Author Topic: prospective successors of Franco  (Read 17314 times)

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Offline Dmitry Russian

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prospective successors of Franco
« on: December 20, 2006, 05:20:03 AM »
I know, that Spanish dictator Franco has chosen young prince Juan Carlos as the future king of Spain in case of death of the dictator. But it is interesting to me, there were still also other prospective successors of the general? I have a question. Could Luis Alphonso (Louis XX as the French King) to be king of Spain?
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Offline archiduque Karlos

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Re: prospective successors of Franco
« Reply #1 on: December 21, 2006, 09:02:07 AM »
Luis Alfonso cannot be a king of Spain because his(her,your) grandfather, son of Alfonso XIII, renounced his(her,your) rights to be a king being a prince of Asturias another son, don Juan father of Juan Carlos I.

Offline Dmitry Russian

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Re: prospective successors of Franco
« Reply #2 on: December 24, 2006, 05:43:55 PM »
Why its grandfather has been deprived the rights to the Spanish throne? That has occured in the Spanish royal family, that the grandfather of Luis Alphonso has been deprived these rights?
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Offline Bernardino

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Re: prospective successors of Franco
« Reply #3 on: December 24, 2006, 05:58:28 PM »
Hello  :)

After his eldest brother had renounced his rights on July 11th 1933 in order to contract a non-dynastic marriage, Luis Alfonso's grandfather (Infante Don Jaime) renounced his successory rights it seems because his physical incapacity (he was deaf) ten days after  ...the next in the line of succession was Don Juan, Juan Carlos I's father...

But Don Jaime didn't marry until 1935, with the noble-lady Emmanuele de Dampierre, from whose marriage was born Don Alfonso, crowned Duke of Cádiz by Franco (also the grandfather of his wife), and the father of Luis Alfonso, titled Duke of Anjou...

Offline cimbrio

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Re: prospective successors of Franco
« Reply #4 on: December 25, 2006, 06:04:38 AM »
Before Franco chose Prince Juan Carlos (who was known as Juanito within the family and by the Generalisimo as well), there were five other "prospective" heirs to become King of Spain; one was the present King's own father, Juan, Count of Barcelona; Don Juan was the third son of the late King Alfonso XIII, who left Spain in 1931 following the April 14th elections. He died in Rome, in exile, ten years later. Alfonso XIII had had four sons: the eldest, Alfonso Prince of Asturias, forfeited his rights to the crown and for any of his descendants to marry a commoner from Cuba. His second son, Jaime, renounced his rights to marry a memberof the French Dampierre family, but was also regarded as the second candidatre to succeed Franco; his grandson Luis Alfonso was the third candidate, but today has no real claim on the Spanish throne and is regarded by many as the reightful king of France, following the senior male line of the Bourbon family.
The third candidate was Prince Francis Xaver (Francesco Saverio) of Parma, member of the Bourbon branch of the Italian Parmas who was the leader of the Carlist sympathisers, having inherited the claim through an aunt.
The next candidate was his own son, Charles Hugh (Carlo Hugo), who was forced to leave Spain for inciting political turmoil. He was married to a sister of the Queen of the Netherlands; his family is conscious of their political standing, and his youngest was considered a suitable bride to the presetn Crown Prince a few years ago, but there was never a relationship.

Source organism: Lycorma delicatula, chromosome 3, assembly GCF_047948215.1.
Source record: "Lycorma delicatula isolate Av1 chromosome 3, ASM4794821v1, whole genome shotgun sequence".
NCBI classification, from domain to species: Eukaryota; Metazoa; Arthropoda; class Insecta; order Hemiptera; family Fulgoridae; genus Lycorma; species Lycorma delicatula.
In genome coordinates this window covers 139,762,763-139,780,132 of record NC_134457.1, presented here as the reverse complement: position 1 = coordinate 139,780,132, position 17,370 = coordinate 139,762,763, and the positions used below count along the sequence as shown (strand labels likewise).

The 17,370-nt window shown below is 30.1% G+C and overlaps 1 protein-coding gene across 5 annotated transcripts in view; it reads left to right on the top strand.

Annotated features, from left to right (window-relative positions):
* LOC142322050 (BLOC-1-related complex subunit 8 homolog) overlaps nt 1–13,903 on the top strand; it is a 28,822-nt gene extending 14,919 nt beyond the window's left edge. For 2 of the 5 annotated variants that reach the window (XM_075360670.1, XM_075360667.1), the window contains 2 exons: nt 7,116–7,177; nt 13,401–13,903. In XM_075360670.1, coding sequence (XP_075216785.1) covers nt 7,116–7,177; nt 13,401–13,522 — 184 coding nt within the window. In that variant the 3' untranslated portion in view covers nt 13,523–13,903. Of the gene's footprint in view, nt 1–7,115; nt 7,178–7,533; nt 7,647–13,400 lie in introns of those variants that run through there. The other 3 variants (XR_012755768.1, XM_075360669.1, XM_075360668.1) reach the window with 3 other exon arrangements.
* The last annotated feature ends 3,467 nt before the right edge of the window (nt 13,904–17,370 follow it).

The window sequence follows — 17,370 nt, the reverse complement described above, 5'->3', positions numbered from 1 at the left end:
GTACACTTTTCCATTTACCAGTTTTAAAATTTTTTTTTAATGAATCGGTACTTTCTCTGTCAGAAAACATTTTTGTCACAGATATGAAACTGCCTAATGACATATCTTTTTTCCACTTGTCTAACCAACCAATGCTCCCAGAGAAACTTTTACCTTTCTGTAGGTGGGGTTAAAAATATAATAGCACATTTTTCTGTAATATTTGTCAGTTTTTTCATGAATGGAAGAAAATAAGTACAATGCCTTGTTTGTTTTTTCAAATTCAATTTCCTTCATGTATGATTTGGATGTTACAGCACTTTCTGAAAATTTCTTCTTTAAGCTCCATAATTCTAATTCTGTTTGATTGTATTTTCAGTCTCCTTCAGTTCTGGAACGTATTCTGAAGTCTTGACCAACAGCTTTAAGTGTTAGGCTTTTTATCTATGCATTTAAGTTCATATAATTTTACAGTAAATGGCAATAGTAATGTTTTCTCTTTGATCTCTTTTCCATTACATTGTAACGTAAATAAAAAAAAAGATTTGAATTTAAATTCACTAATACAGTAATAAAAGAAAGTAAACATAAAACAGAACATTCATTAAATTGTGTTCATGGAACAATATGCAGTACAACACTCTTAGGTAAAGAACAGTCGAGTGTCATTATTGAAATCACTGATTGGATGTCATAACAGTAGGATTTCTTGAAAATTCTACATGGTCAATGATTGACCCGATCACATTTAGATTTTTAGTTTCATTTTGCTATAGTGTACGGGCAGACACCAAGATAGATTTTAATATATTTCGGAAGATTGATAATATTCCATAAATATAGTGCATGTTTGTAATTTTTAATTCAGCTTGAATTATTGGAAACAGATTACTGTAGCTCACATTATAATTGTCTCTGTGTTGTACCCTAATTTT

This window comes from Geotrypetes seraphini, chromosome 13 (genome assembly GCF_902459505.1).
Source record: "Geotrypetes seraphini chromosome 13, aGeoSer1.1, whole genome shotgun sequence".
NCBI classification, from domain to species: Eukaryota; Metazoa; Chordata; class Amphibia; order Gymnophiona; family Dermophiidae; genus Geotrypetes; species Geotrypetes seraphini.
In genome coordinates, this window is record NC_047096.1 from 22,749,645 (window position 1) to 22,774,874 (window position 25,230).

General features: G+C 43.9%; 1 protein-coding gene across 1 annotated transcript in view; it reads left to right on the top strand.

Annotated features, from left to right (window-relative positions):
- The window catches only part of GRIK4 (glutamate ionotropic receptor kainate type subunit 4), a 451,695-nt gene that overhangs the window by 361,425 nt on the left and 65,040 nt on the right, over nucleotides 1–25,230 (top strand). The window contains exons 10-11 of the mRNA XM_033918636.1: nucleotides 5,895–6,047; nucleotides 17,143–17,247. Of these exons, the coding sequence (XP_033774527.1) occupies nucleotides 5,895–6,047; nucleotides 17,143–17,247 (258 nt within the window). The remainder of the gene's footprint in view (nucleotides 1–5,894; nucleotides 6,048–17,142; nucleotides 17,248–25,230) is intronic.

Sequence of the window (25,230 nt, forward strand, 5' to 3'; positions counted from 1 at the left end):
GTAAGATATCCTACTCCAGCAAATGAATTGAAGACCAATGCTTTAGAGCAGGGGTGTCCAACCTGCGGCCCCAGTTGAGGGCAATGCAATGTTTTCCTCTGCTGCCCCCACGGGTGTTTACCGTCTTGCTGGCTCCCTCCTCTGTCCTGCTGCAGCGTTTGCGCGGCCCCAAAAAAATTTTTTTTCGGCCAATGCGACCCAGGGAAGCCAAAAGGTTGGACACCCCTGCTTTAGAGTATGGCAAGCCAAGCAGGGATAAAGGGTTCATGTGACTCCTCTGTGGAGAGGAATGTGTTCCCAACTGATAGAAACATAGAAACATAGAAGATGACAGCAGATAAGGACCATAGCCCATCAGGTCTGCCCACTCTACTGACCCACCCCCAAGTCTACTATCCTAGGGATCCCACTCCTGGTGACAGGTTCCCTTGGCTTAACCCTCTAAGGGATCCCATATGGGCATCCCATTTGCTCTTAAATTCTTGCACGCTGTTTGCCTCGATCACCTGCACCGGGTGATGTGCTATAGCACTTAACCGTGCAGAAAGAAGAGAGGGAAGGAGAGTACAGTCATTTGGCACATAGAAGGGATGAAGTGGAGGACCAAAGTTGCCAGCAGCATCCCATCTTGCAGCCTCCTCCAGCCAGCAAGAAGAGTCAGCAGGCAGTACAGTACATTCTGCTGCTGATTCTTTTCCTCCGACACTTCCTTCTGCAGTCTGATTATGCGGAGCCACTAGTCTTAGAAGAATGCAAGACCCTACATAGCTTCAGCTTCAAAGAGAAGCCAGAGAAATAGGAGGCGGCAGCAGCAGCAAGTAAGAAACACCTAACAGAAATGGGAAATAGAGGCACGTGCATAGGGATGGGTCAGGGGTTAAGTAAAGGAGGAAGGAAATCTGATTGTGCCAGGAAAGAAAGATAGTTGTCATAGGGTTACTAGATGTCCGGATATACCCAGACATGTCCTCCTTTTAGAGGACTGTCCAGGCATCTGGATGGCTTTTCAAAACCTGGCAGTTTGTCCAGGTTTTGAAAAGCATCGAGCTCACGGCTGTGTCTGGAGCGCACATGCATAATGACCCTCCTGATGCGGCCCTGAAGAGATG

Offline Adalid

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Re: prospective successors of Franco
« Reply #5 on: January 12, 2007, 10:11:47 AM »
Alfonso XIII's eldest son, Alfonso, had to renounce his rights to the throne in order to marry a commoner (so called "morganatic marriage").  Felipe, the current Prince of Asturias has also married a commoner, doña Letizia, yet he has not had to renounce his rights and is still the heir apparent to the throne.  Was there a change in Spanish law that permits this?  Could some one please give me some references that explain how this has come about?

Much obliged,

JS   

Offline José

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Re: prospective successors of Franco
« Reply #6 on: January 16, 2007, 10:55:10 AM »
Times change  :(.

We are in the 21st century  ;).

Royals are no longer forced to marry royals or will loose their rights.
Mind you, in the next generation only the Prince of Liechtenstein (married to a avarian princess) would be able to succeed  ;D.

21st century Spain has legalized homossexual marriages.
Do you think it would oppose to an "unequal" marriage between a catholic prince and a non-catholic, divorced journalist   :o?

Offline José

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Re: prospective successors of Franco
« Reply #7 on: January 16, 2007, 11:01:00 AM »
His second son, Jaime, renounced his rights to marry a memberof the French Dampierre family, but was also regarded as the second candidatre to succeed Franco; his grandson Luis Alfonso was the third candidate, but today has no real claim on the Spanish throne and is regarded by many as the reightful king of France, following the senior male line of the Bourbon family.

Luis Alfonso, third candidate of gr.gran-pa Franco ??????? ::) ::) ::) ::)

You are forgetting the minor Archduke Carlos-Pio of Habsburg-Tuscany (younger brother of AD Anton marr. to Ileana of Roumania).
He was also one of Franco's puppets as the son of Infanta Blanca de Borbon of the Carlist branch of the family.

Offline britt.25

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Re: prospective successors of Franco
« Reply #8 on: March 04, 2008, 02:25:29 AM »
I was researching a bit on the Franco family during these days, because I had a lesson on WWII in the university and I was never really aware of the fact that Luis Alfonso is a great-grandson of Franco.

I hope dearest Dmitry, who strongly wants him to become "king" did consider that...?!?

I wonder, if that family connection to Franco never made any problems? In case of certain other dictators it would be impossible only to think that they could make any family connection to royals through marriage etc. Were there never critical voices concerning that marriage of the granddaughter of the Generalissimo and a Bourbon Prince?

I would be very interested in knowing more about that, because it was quite new to me.
« Last Edit: September 08, 2017, 01:15:52 AM by trentk80 »
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Offline Yseult